Saariselkä is in the Sámi Homeland

The Saariselkä area is in the Sámi people homeland. The north side of the Saariselkä Fells was the portion of Lapland called Inari. The Lapp villages of Sompio and Sodankylä were on the south side of the fells. Hunting, fishing and hunting for wild forest reindeer were the livelihoods of old that there are still clear signs of today in the landscape. Later on reindeer husbandry developed into a significant form of livelihood in the area.

Reindeer round-up in Vuomaselkä. Photo: Ari Magga


Reindeer husbandry was developed by the Sámi people and the Sámi culture is still very visible in the area.


Gold Rush Brings People to the Area

Gold was found in the Saariselkä area for the first time in 1865. The actual gold rush to the River Ivalojoki occurred in 1870. At that time Kultala Station, was built as a place to monitor gold mining and gold trade. At the height of the gold rush there were 350 people working in the area. Later on, in the early 1900s there were also gold findings at Tankavaara and at Lemmenjoki.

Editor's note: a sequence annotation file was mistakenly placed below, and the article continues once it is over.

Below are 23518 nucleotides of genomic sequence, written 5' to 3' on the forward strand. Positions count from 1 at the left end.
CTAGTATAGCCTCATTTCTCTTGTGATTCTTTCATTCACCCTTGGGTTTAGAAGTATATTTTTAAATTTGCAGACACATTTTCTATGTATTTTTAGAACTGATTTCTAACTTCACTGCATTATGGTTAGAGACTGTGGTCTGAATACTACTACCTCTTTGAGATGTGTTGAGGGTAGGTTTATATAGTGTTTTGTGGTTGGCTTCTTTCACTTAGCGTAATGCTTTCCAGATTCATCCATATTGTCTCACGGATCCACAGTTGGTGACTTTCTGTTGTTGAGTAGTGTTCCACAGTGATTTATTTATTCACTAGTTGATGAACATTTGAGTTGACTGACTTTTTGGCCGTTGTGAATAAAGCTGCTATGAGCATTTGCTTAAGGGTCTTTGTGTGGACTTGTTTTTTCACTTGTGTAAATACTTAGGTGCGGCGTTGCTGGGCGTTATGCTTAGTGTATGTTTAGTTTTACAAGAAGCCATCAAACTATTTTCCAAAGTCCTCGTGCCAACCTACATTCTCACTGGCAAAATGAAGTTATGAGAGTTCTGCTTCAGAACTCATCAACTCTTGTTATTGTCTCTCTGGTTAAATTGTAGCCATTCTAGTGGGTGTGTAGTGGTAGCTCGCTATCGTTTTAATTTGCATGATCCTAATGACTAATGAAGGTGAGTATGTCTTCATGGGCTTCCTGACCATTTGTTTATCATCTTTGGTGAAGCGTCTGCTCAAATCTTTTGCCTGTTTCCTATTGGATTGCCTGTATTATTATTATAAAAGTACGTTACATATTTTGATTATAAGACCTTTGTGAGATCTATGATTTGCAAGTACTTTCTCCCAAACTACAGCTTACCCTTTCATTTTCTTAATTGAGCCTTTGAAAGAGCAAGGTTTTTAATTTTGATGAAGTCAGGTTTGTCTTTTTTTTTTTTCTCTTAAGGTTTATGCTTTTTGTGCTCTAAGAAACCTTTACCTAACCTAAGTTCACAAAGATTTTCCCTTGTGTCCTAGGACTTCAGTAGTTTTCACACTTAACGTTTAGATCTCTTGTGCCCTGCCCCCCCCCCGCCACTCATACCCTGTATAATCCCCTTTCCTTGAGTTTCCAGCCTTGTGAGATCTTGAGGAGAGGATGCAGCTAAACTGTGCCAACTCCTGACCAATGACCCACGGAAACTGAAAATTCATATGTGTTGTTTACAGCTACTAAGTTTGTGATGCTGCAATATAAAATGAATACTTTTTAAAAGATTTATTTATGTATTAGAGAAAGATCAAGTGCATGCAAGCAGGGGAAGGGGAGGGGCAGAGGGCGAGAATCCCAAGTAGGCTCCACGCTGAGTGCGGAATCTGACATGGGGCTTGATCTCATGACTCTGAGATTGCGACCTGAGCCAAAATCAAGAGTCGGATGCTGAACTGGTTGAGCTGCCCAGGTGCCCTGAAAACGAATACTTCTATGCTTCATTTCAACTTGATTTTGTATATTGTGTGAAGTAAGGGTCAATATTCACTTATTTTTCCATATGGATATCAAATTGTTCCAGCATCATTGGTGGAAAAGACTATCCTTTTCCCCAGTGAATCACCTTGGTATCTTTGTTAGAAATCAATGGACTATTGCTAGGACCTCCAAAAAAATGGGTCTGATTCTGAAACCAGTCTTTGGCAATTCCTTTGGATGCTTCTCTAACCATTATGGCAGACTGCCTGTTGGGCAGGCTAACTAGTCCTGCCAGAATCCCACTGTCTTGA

Tourism Develops Little By Little

Construction of area's first lodging enterprise, Laanila Inn, was completed in 1912, but the German's destroyed it during the Second World War. The road to Ivalo was completed in 1914. A log cabin was built on top of Kaunispää Fell in the 1950s. Around the same time regular air traffic started to arrive at Ivalo Airport. During the 1960s construction of the area began and as a result today Saariselkä is one of Finland's most popular tourist resorts.

The old Ruijanpolku Trail stretched from the Bothnian Bay through the Saariselkä area all the way to Ruija on the shore of the Arctic Ocean. In addition to reindeer herding trails and old hiking routes during the past decades new marked hiking trails and nature trails have been constructed to serve the hiking public.

The Saariselkä area has been a significant outdoor excursion area for many decades. The rugged northern wilderness, the vast uniform fells and the forests which border them have attracted travellers and hikers. Urho Kekkonen National Park and the wilderness areas in Northern Finland are the major pull of the area, which have made it more well-known. The broad protected areas offer a variety of option for treks during all seasons, whether it be on marked trails, maintained ski trails or off-trails with the help of a map and a compass.